7 Healthy Snacks to Eat After Your Workout
Erica Sanderson | Oct 15th 2013
Working out is great for you. But to keep your body healthy, you must refuel properly. Here are expert tips on the best foods to eat after you sweat it out.
After an intense workout, eating protein and complex carbohydrates is a must. The amino acids of protein help with muscle repair and aid in building new muscle tissue, says HealthCentral obesity expert and certified personal trainer Amy Hendel. She suggests a handful of edamame—one of the only beans that is a complete protein—and some fruit after exercise.
Pita with hummus
It’s important to remember that you sweat out sodium and potassium during a robust routine, Hendel says. Try whole grain pita with hummus to get all the post-exercise nutrient necessities: sodium, potassium, carbs, and protein.
Banana with peanut butter
Dr. Cindy Haines, HealthCentral’s fitness expert, advises people to have a snack with protein and carbohydrates about 30 minutes after vigorous exercise, and then a complete meal within two hours. She says a snack shortly after exercise is important “so your body has ready access to carbs to replace glycogen stores, while getting a protein boost that is important for muscle repair and optimization.”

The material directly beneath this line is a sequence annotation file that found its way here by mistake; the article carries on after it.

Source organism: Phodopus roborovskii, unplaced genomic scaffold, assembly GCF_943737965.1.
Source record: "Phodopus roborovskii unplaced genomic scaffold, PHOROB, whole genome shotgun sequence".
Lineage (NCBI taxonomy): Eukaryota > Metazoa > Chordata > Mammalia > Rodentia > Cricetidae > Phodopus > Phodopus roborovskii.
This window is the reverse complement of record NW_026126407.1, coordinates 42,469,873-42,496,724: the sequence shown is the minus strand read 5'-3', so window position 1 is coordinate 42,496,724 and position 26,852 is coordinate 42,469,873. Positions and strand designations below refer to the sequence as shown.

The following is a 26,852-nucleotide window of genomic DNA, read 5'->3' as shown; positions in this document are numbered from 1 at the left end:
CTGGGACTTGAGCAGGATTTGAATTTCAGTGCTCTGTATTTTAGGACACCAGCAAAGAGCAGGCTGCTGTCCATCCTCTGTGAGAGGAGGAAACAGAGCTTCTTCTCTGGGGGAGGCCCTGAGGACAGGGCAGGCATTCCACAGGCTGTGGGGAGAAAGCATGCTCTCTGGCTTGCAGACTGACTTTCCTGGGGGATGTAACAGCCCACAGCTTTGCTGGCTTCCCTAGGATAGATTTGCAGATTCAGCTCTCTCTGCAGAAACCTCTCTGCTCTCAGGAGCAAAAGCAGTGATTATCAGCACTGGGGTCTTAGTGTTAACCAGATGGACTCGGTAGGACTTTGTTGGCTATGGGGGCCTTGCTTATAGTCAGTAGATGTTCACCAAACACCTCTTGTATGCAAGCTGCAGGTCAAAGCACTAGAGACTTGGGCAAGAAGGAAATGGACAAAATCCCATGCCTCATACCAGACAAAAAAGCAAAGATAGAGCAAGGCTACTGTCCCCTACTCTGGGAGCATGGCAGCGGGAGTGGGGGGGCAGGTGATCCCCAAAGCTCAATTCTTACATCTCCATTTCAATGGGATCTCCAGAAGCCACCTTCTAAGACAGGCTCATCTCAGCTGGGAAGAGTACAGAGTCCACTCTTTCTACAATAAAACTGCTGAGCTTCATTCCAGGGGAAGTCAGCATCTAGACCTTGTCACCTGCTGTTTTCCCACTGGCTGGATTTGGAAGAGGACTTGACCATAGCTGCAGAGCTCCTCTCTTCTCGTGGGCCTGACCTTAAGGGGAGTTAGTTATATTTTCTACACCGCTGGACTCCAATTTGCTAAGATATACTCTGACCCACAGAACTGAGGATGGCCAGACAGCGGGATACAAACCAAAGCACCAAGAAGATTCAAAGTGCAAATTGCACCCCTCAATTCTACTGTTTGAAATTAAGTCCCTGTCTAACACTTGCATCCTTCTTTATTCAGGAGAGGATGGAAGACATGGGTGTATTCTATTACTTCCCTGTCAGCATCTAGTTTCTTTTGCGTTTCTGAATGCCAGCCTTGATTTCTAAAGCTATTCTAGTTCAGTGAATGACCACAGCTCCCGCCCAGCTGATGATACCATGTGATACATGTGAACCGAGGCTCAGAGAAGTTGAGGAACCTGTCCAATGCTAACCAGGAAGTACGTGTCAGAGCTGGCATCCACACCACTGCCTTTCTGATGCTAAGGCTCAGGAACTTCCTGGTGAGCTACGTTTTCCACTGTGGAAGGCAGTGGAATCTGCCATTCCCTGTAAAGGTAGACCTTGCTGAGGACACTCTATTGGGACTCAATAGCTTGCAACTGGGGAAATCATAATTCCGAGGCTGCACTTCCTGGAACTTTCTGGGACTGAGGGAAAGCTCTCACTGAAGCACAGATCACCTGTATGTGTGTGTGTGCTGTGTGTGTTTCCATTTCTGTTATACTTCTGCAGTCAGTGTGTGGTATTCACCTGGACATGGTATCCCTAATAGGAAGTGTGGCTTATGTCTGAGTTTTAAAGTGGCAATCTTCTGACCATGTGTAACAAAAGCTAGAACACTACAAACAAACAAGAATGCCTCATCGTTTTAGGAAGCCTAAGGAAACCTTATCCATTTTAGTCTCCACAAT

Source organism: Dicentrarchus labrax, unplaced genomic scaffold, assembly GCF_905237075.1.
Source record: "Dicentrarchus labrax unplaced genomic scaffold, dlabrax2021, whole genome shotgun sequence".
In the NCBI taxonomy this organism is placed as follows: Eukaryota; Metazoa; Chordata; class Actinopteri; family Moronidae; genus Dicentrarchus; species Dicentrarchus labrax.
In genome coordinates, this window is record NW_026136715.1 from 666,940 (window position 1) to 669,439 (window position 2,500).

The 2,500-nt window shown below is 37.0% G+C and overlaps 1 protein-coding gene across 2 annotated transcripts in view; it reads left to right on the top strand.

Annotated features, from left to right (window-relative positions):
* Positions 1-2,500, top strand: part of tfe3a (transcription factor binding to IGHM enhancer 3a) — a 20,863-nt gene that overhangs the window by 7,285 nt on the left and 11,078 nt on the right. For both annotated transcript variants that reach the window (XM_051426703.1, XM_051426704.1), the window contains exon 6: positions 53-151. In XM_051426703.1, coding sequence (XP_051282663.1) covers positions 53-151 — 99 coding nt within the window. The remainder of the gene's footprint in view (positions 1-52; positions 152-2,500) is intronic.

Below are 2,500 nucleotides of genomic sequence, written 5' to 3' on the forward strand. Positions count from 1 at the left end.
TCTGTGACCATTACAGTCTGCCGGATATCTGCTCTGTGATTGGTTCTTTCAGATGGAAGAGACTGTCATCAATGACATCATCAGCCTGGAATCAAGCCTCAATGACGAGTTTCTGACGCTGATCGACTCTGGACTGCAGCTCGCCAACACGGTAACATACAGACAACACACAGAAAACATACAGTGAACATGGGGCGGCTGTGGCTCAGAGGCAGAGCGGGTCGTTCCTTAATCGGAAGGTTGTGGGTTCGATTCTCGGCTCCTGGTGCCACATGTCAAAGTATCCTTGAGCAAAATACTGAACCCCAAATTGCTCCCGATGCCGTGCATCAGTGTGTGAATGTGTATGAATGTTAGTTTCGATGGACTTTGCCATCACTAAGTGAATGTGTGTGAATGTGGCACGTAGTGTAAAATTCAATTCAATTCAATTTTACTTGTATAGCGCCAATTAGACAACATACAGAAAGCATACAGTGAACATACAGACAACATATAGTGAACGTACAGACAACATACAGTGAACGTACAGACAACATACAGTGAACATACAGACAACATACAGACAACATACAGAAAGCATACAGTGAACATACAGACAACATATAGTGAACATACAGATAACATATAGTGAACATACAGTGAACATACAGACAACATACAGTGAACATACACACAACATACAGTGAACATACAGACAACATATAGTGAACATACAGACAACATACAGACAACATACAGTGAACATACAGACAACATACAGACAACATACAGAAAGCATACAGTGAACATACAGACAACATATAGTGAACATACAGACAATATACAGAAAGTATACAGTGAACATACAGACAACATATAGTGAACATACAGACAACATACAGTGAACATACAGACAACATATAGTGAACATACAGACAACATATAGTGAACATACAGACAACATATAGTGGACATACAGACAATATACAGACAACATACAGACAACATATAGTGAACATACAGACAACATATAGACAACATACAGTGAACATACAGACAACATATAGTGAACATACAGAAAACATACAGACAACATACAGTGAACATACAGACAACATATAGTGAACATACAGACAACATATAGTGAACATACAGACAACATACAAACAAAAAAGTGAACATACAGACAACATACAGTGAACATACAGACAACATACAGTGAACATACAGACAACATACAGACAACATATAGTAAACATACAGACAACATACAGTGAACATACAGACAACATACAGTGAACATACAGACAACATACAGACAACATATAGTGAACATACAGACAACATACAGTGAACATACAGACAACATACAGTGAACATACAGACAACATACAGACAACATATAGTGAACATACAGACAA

String cheese with whole grain crackers
While both protein and carbs are important, Dr. Haines says carbs provide the fastest fuel for the body. She recommends avoiding energy bars or shakes in favor of real, natural foods. Cheese with whole grain crackers is a great option.
Don’t forget to stay hydrated! Okay, so this isn’t a food, but drinking plenty of liquids is crucial to avoid dehydration. And water is a better choice than sports drinks. Remember to drink water throughout your exercise session, even if you’re not thirsty and especially on a hot day.
A recent study in the Journal of Agricultural and Food Chemistry found that watermelon juice helped athletes’ muscle recovery. The amino acid L-citrulline, naturally found in watermelon, increased levels of arginine and ornithine, which contribute to muscle growth. The study also concluded that L-citrulline aids in muscle relaxation and soreness.
Muscle fiber is damaged during vigorous daily exercise, says Jeanine Barone, Sports Medicine and Nutrition Editor of the University of California Berkeley Wellness Letter. Free radicals can also form during exercise, so Barone recommends consuming foods with antioxidant phytochemicals, along with protein and carbs. One of Barone’s favorite post-exercise snacks is yogurt parfait topped with honey and nuts.